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Why team building events don’t work


Teambuilding events can make or break a team, says Judith Germain. Here she tells us why they can cause more issues than they solve.
Most companies understand that enabling individuals to work in teams can be a sure-fire way to improve the company’s performance. When an air of competition is allowed to permeate the culture it can become rapidly unhealthy leading to aggressive working practices that disable cooperation and productive and efficient work performance.
It is understandable, therefore, that companies want to ‘fix’ failing teams or find ways to improve the performance of teams following mergers or mass redundancies as soon as possible. Unfortunately, companies can often seek a ‘quick fix’ and by doing so determine that a team building exercise over a day or so will solve the problem.
Most people’s perception of a teambuilding day is something akin to a military intervention with either assault courses, with complex problems to solve or paintballing where you are encouraged to compete against fellow work colleagues. These type of events can pose concerns around being very male orientated, difficult for disabled employees to participate and can reinforce stereotypes.
Often these events are seen as a desperate attempt to improve motivation and morale and without good communication the event can be stalled prior to anyone’s attendance on the course. A lot of employees are fearful of what to expect at one of these events and are often reluctant to spend time with their colleagues. It is important to dispel an anxiety prior to their attendance.

Here are the most common reasons why team building events often do not work:

  • There is often misunderstanding as to whether the company wants to build a team for a specific purpose or to engender a team working environment. This is an important distinction. When a company is considering teambuilding events they are usually hoping to create a lasting environment that enables employees to understand each other better and to improve their performance in the team. It is this goal that is often not factored into the team building event.
  • The team building event is not aligned to the company’s objectives. For example these events concentrate on the attendees having fun and not on achieving set goals. They often do not look at the desired competences required by the company.
  • The event may focus on competition over all else. Whilst in a hiring situation competition can provide a useful insight into someone’s character, within a teambuilding setting it can be divisive and destructive if appropriate care has not been taken. This is often because completion brings out the worse in people. It’s possible that having seen someone at their worse you no longer want to work with them!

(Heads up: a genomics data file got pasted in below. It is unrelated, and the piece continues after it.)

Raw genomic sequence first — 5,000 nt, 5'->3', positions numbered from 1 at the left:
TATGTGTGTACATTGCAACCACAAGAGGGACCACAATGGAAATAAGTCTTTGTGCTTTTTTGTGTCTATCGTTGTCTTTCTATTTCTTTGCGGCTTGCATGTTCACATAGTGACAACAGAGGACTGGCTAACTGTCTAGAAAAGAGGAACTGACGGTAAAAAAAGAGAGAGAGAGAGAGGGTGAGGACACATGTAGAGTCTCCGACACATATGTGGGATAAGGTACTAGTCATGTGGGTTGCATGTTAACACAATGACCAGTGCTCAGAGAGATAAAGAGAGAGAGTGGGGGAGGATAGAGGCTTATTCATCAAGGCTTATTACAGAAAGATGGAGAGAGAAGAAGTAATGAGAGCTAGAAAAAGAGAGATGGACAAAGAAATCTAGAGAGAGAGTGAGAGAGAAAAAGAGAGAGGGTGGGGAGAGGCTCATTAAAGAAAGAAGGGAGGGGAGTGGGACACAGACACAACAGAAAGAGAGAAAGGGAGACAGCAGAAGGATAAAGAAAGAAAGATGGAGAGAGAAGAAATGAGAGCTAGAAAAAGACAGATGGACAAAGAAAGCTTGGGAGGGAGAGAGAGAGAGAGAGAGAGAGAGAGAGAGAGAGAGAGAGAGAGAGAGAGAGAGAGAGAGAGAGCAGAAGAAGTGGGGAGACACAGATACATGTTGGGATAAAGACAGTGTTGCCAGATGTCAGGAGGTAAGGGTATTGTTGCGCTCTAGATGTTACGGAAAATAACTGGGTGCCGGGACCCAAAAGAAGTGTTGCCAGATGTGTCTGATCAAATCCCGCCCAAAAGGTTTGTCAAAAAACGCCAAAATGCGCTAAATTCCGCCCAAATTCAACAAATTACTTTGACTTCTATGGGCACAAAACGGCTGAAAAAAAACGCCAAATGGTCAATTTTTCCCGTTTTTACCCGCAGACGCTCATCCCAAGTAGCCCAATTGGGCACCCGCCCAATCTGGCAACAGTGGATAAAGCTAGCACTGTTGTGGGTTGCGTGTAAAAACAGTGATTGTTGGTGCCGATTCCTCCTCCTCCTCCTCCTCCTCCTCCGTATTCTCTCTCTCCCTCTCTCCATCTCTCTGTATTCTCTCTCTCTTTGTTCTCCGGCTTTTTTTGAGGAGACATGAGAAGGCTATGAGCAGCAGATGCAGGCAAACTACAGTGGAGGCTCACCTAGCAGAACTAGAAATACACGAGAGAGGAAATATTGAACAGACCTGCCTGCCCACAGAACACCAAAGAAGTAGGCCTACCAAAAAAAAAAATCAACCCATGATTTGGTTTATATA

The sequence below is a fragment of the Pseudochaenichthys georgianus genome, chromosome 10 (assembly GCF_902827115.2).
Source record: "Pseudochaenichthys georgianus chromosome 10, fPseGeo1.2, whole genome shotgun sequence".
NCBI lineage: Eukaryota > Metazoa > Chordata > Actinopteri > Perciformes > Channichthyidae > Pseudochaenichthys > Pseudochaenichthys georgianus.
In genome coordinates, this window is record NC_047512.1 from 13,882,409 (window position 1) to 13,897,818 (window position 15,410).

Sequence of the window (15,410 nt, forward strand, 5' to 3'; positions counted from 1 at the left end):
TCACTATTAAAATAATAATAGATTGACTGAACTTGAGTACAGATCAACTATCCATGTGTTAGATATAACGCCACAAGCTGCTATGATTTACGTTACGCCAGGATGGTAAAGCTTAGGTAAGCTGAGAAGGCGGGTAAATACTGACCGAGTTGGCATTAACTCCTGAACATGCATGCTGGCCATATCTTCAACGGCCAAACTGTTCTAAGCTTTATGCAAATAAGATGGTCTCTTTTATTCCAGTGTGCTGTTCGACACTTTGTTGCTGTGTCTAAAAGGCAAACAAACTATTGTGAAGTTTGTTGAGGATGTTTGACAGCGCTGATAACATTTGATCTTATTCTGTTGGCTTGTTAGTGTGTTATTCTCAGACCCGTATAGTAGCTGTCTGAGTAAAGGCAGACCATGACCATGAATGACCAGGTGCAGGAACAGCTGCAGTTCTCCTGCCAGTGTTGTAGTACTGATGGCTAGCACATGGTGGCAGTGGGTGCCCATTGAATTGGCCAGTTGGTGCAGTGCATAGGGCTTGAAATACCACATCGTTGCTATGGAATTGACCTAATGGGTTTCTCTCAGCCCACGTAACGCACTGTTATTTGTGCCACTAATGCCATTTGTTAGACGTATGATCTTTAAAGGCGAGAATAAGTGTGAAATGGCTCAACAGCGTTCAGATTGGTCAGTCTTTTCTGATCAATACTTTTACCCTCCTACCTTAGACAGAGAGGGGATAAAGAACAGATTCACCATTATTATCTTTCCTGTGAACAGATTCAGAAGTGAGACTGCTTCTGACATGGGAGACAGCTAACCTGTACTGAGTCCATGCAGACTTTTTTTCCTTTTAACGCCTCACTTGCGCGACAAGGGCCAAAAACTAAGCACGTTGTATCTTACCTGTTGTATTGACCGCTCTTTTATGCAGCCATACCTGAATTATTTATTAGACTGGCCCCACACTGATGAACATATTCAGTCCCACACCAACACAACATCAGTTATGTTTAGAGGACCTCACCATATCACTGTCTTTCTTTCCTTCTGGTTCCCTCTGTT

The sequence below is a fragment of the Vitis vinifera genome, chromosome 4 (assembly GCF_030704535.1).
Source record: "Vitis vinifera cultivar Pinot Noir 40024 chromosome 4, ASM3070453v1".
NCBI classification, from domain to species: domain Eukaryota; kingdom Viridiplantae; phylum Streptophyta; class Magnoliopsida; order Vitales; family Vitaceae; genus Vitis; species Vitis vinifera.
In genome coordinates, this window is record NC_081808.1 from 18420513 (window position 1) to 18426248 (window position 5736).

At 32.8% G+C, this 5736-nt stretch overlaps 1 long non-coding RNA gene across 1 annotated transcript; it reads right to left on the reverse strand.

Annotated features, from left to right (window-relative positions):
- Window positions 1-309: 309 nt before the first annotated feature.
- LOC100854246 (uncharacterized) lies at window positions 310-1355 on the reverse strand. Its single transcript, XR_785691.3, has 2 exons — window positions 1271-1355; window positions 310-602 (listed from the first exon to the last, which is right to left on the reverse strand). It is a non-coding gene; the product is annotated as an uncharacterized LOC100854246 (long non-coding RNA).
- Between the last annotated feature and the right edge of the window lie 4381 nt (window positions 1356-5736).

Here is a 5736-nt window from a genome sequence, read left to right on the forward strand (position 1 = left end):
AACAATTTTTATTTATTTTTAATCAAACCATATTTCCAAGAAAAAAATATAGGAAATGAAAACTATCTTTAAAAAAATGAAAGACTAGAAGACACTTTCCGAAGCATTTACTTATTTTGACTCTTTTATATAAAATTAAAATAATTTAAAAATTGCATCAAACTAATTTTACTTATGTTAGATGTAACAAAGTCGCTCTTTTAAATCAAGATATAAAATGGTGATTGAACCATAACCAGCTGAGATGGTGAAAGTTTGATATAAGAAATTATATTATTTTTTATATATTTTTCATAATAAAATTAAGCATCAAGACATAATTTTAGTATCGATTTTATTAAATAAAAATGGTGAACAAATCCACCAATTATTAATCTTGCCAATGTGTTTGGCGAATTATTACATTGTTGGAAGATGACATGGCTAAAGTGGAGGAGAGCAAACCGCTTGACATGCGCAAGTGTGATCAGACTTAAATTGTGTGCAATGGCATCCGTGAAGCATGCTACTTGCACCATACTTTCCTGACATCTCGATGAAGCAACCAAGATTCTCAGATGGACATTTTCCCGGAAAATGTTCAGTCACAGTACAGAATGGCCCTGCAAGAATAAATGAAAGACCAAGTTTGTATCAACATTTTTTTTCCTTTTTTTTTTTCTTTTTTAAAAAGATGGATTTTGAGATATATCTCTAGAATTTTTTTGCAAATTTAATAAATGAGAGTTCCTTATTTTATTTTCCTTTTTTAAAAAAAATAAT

• The team building event is a one off event without any changes to the company structure, mind set, culture or procedures. This is where organisations believe that a one off event (building bridges out of planks for example) will be the only solution to improving the performance of a failing team. The team becomes confused as to the purpose of the event.
  • The team are very busy and would rather concentrate on clearing the outstanding work rather than ‘running through fields’ with their co-workers. They can see the team building event as another example of ‘the management’ not understanding the pressure that they are under.
Recently we were hired by a HR Director who wanted us to deliver a leadership training course that had a large team building component to it. When questioned it became clear that team building wasn’t the biggest issue that he was apprehensive about. He was concerned that the new management team, whilst technically competent were too used to working in silos and not as a consistent strategic team. The biggest issue with the management team was their inability to lead their teams and be able to consider the impact that their decisions were making on the rest of the company. The consequences that the company were facing was reducing market share, increasing employee turnover, poor morale and managers that felt uncomfortable with their enlarged management roles. This was having a significant impact on the profitability of the company and the managers’ poor leadership was having a ripple effect across the company and impacting on the once positive supplier relationship.
In order to enable the company to have more empowered, effective leaders and to reduce the downward trend and have an improved team we designed and delivered a leadership course that also had team building at its core. This meant that rather than having team building sections – we concentrated on increasing the leadership competencies of the team by ensuring that a team working atmosphere was fostered. Having an evening component as part of the course enabled the attendees to relax with each other, put into practice the behaviours that they had learnt and enabled the team to begin to grow together.
It is important to have effective and productive teams working within your organisation. Whenever you are considering running team building interventions to ‘fix’ problem or failing teams, you should consider whether your intervention will meet the strategic and operational of the business.
Judith Germain is founder of Dynamic Transitions, specialists in improving the leadership performance of organisations key brands or key influencers. She provides strategic mentoring for senior executives and business leaders and delivers innovative leadership programmes. For more information visit

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